"Focus" Review

Will Smith proves “After Earth” was a bump in his career with “Focus”. Written and directed by Gleen Ficarra and John Requa, the film is a well executed caper comedy.  It's sure to keep you entertained this weekend!

Nicky (Will Smith) is a veteran con man. He meets Jess (Margot Robbie) after she tries to play him in a “bring you back to the hotel room so my husband can bust in and take your wallet” con in New York. Knowing he’s being played, he turns the tables on them and gives Jess a quick tutorial in the art of lifting before leaving. The key for the film to work is the chemistry between its main characters, and there’s enough to teach a high school class! (That was a little lame, but there is!) Their brief lesson in the snow is light hearted and playfully flirtatious, but continues throughout the rest of the film. 

We then find ourselves in New Orleans for a Super Bowl. It’s the greatest place for a heist according to Nicky. With a team of thirty people in on the action, Jess joins the group after tracking Nicky down from New York. She fits in nicely with the crew in a beautifully choreographed sequence in the bustling French Quarters in which they lifts wallets, purses, rings, and more. A romance blossoms between Nicky and Jess, but the best part about it is as a viewer you constantly question what’s real. Is their “love” real? Is Jess playing Nicky or Nicky playing Jess?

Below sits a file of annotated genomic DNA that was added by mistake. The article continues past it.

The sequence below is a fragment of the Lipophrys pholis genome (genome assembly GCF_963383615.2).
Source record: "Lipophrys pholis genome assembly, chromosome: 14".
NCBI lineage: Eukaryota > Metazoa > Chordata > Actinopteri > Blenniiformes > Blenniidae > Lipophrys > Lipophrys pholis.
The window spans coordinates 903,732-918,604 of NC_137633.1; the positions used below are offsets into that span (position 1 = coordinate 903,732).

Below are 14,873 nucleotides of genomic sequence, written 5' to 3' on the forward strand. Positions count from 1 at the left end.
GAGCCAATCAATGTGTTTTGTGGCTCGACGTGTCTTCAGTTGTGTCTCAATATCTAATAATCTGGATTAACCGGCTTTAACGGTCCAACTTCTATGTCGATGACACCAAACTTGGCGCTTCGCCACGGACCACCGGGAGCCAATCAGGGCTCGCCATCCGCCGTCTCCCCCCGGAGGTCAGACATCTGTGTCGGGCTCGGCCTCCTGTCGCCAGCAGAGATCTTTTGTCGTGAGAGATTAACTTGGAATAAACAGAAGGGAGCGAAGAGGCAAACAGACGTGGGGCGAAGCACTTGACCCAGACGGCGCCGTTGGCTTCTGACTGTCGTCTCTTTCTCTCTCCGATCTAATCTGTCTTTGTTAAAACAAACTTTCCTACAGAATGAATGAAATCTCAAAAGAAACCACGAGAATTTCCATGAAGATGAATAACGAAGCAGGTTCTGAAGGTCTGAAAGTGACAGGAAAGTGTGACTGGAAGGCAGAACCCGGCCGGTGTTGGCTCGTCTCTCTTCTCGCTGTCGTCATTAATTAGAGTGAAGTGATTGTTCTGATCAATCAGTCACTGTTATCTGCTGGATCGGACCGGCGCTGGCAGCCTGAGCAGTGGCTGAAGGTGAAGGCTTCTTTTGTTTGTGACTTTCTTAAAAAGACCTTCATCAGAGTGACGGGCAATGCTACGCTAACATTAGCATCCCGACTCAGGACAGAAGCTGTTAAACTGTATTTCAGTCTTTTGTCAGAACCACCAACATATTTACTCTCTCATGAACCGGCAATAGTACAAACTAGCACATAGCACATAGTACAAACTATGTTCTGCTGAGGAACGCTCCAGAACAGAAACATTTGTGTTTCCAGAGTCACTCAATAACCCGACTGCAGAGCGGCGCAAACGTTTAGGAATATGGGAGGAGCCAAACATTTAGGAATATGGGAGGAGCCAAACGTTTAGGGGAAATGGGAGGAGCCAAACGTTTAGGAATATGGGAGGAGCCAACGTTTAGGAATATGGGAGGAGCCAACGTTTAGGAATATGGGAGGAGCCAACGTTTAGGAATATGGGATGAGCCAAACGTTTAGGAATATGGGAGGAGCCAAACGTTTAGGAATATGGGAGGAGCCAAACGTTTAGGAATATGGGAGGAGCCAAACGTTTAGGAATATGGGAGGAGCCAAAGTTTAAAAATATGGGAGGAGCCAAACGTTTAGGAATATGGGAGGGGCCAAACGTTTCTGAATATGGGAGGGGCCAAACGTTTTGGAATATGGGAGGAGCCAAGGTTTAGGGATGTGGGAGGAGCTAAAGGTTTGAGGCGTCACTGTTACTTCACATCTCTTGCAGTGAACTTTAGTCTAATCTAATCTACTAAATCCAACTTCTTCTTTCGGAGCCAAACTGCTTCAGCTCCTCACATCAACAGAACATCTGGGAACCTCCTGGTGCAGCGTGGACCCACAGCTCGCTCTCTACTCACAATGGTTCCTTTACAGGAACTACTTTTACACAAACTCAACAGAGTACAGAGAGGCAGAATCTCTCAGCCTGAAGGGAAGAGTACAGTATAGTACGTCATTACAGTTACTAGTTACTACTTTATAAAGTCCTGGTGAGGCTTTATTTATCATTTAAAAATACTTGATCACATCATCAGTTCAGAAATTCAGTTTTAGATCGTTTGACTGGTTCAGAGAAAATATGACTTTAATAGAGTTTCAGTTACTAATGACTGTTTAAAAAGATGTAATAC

The entire crew disperses to ensure nothing is traced. A few years after New Orleans, the two meet again as Jess descends down the stairs straight out of a classic film, into the middle of Nicky’s in progress con and back into his life. From there the film gets thick with distrust. You never know who is playing who, but not in such a way that it’s confusing or distracting. It keeps you on your toes in an entertaining way.

The camera work is great in the film. Occasionally the frame is in and out of focus, but more specifically the directors lead our eyes to what they want us to see. For instance, in one scene Jess walks into a designer store. We see her walking straight toward the camera, the camera dollies left, and we realize we’ve been watching her through a mirror as she walks past the camera on the left. It’s tricks like this that make it hard to trust our eyes as well as the story unfolding on the screen. 

“Focus” is a sexy, fun ride that will keep you guessing. Will Smith still has it, and it proves that Margot Robbie is more than just the objectified, pretty woman  that “The Wolf of Wall Street” made her out to be. If you want something to keep your attention off of your busy work week this weekend, “Focus” is the movie to do it! 

Rating: B

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